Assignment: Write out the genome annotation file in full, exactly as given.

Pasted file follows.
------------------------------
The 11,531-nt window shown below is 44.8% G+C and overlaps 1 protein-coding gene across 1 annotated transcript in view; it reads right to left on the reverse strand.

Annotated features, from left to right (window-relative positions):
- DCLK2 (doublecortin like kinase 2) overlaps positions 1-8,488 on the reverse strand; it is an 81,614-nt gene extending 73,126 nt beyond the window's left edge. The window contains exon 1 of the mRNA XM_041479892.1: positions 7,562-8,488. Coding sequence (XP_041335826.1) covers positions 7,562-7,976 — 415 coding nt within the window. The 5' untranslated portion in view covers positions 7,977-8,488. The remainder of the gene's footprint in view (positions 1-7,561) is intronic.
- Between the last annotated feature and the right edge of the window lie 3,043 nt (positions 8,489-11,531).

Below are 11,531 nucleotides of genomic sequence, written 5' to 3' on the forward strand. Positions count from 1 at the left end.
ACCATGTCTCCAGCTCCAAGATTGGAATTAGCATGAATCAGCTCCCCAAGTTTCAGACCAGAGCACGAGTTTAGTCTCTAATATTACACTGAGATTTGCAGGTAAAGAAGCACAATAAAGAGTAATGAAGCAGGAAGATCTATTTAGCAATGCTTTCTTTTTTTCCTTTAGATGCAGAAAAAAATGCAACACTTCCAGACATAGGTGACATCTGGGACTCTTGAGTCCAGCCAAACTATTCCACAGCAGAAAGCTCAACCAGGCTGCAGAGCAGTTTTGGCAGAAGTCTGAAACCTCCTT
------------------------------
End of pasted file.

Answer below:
The 11,531-nt window shown below is 44.8% G+C and overlaps 1 protein-coding gene across 1 annotated transcript in view; it reads right to left on the reverse strand.

Annotated features, from left to right (window-relative positions):
- DCLK2 (doublecortin like kinase 2) overlaps positions 1-8,488 on the reverse strand; it is an 81,614-nt gene extending 73,126 nt beyond the window's left edge. The window contains exon 1 of the mRNA XM_041479892.1: positions 7,562-8,488. Coding sequence (XP_041335826.1) covers positions 7,562-7,976 — 415 coding nt within the window. The 5' untranslated portion in view covers positions 7,977-8,488. The remainder of the gene's footprint in view (positions 1-7,561) is intronic.
- Between the last annotated feature and the right edge of the window lie 3,043 nt (positions 8,489-11,531).

Below are 11,531 nucleotides of genomic sequence, written 5' to 3' on the forward strand. Positions count from 1 at the left end.
ACCATGTCTCCAGCTCCAAGATTGGAATTAGCATGAATCAGCTCCCCAAGTTTCAGACCAGAGCACGAGTTTAGTCTCTAATATTACACTGAGATTTGCAGGTAAAGAAGCACAATAAAGAGTAATGAAGCAGGAAGATCTATTTAGCAATGCTTTCTTTTTTTCCTTTAGATGCAGAAAAAAATGCAACACTTCCAGACATAGGTGACATCTGGGACTCTTGAGTCCAGCCAAACTATTCCACAGCAGAAAGCTCAACCAGGCTGCAGAGCAGTTTTGGCAGAAGTCTGAAACCTCCTT